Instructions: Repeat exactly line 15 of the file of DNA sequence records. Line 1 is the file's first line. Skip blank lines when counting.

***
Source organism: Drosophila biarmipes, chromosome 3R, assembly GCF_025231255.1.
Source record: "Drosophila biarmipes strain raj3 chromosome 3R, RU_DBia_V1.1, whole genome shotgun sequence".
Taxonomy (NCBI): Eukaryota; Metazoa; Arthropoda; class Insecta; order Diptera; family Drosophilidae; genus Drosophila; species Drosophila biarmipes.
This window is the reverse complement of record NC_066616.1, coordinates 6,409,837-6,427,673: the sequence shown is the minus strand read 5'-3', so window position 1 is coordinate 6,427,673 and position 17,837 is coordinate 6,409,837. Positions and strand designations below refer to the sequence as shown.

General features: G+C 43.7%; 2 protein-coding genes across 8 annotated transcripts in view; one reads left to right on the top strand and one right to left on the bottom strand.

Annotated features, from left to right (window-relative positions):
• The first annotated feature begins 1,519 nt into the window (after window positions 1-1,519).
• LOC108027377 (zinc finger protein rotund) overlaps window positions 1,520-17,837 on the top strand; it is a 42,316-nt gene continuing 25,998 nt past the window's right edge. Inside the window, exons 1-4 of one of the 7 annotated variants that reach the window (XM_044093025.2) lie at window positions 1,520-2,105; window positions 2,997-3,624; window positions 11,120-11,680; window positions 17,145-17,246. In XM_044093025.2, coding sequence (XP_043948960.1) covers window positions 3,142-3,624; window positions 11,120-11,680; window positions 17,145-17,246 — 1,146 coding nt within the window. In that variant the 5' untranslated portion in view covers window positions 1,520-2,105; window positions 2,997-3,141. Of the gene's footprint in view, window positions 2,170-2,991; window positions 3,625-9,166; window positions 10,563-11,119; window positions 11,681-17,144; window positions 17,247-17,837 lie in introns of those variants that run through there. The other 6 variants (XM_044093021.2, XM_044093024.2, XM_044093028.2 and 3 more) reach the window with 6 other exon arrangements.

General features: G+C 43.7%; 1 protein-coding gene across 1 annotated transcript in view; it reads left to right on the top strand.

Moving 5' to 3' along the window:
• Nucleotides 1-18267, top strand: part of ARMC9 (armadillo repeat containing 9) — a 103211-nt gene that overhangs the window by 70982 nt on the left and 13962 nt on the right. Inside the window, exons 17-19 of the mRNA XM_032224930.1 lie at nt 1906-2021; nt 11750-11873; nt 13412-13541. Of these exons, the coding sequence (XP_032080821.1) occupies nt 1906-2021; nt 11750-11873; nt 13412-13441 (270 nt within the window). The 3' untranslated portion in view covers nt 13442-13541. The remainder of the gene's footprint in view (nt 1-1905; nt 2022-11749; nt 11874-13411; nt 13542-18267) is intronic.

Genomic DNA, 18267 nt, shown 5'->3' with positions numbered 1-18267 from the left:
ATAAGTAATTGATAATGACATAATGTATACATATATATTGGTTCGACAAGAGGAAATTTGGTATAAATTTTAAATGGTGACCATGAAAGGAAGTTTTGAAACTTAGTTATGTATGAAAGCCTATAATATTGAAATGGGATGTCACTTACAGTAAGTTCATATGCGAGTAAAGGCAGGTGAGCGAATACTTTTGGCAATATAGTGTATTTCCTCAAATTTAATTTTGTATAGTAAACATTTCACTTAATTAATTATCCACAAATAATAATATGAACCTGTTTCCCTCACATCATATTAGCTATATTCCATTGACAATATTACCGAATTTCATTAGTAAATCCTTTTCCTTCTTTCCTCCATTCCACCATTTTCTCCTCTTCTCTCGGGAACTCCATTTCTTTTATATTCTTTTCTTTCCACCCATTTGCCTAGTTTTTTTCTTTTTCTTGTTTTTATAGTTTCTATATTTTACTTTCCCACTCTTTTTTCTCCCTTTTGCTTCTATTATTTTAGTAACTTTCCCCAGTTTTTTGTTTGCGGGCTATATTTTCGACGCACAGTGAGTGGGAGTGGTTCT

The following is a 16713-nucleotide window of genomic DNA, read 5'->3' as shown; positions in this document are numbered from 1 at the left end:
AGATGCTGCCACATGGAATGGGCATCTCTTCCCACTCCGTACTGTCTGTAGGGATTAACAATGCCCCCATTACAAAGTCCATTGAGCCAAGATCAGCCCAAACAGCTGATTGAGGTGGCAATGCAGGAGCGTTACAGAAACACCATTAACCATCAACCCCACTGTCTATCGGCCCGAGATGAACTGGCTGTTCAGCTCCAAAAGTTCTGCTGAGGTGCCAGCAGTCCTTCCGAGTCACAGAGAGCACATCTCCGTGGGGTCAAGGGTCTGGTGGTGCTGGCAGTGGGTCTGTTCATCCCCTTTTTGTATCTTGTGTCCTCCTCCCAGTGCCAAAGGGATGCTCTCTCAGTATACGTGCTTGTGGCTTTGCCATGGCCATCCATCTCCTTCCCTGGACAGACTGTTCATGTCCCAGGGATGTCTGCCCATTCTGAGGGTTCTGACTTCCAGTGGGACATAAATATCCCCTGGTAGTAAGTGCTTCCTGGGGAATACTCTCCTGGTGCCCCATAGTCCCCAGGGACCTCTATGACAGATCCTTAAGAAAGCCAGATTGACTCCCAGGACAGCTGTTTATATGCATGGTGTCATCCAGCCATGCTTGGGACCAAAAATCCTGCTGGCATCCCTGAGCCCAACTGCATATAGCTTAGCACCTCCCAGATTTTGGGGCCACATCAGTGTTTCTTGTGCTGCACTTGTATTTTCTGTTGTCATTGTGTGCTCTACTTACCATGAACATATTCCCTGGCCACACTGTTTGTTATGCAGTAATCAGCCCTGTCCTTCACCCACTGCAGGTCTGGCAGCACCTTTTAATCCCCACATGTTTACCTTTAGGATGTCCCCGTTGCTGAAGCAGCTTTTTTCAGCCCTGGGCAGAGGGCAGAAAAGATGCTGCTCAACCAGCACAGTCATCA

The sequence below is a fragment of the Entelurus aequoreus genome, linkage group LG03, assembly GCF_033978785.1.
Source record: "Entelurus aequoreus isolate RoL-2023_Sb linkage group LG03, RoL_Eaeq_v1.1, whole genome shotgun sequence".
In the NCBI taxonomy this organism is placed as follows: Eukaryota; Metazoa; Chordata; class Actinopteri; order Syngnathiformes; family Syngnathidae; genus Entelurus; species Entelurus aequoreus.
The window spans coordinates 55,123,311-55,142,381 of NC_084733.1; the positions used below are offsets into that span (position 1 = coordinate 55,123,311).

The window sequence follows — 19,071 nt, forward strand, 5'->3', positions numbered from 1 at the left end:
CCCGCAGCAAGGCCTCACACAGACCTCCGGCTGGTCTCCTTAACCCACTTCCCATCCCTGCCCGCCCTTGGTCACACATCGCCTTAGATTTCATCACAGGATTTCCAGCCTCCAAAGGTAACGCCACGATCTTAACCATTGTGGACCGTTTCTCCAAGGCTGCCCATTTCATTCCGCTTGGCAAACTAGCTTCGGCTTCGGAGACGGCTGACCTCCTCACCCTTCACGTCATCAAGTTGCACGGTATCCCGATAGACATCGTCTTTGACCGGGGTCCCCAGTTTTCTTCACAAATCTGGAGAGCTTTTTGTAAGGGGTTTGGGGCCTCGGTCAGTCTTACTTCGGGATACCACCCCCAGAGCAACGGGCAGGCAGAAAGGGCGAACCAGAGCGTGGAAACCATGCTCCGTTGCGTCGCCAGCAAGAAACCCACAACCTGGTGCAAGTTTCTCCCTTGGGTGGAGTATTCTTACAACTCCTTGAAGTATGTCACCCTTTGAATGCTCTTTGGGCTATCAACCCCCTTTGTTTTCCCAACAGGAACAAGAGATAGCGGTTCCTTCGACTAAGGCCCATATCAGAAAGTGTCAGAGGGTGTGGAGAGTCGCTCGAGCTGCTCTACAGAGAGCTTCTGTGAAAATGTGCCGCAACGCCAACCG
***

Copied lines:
AGATGCTGCCACATGGAATGGGCATCTCTTCCCACTCCGTACTGTCTGTAGGGATTAACAATGCCCCCATTACAAAGTCCATTGAGCCAAGATCAGCCCAAACAGCTGATTGAGGTGGCAATGCAGGAGCGTTACAGAAACACCATTAACCATCAACCCCACTGTCTATCGGCCCGAGATGAACTGGCTGTTCAGCTCCAAAAGTTCTGCTGAGGTGCCAGCAGTCCTTCCGAGTCACAGAGAGCACATCTCCGTGGGGTCAAGGGTCTGGTGGTGCTGGCAGTGGGTCTGTTCATCCCCTTTTTGTATCTTGTGTCCTCCTCCCAGTGCCAAAGGGATGCTCTCTCAGTATACGTGCTTGTGGCTTTGCCATGGCCATCCATCTCCTTCCCTGGACAGACTGTTCATGTCCCAGGGATGTCTGCCCATTCTGAGGGTTCTGACTTCCAGTGGGACATAAATATCCCCTGGTAGTAAGTGCTTCCTGGGGAATACTCTCCTGGTGCCCCATAGTCCCCAGGGACCTCTATGACAGATCCTTAAGAAAGCCAGATTGACTCCCAGGACAGCTGTTTATATGCATGGTGTCATCCAGCCATGCTTGGGACCAAAAATCCTGCTGGCATCCCTGAGCCCAACTGCATATAGCTTAGCACCTCCCAGATTTTGGGGCCACATCAGTGTTTCTTGTGCTGCACTTGTATTTTCTGTTGTCATTGTGTGCTCTACTTACCATGAACATATTCCCTGGCCACACTGTTTGTTATGCAGTAATCAGCCCTGTCCTTCACCCACTGCAGGTCTGGCAGCACCTTTTAATCCCCACATGTTTACCTTTAGGATGTCCCCGTTGCTGAAGCAGCTTTTTTCAGCCCTGGGCAGAGGGCAGAAAAGATGCTGCTCAACCAGCACAGTCATCA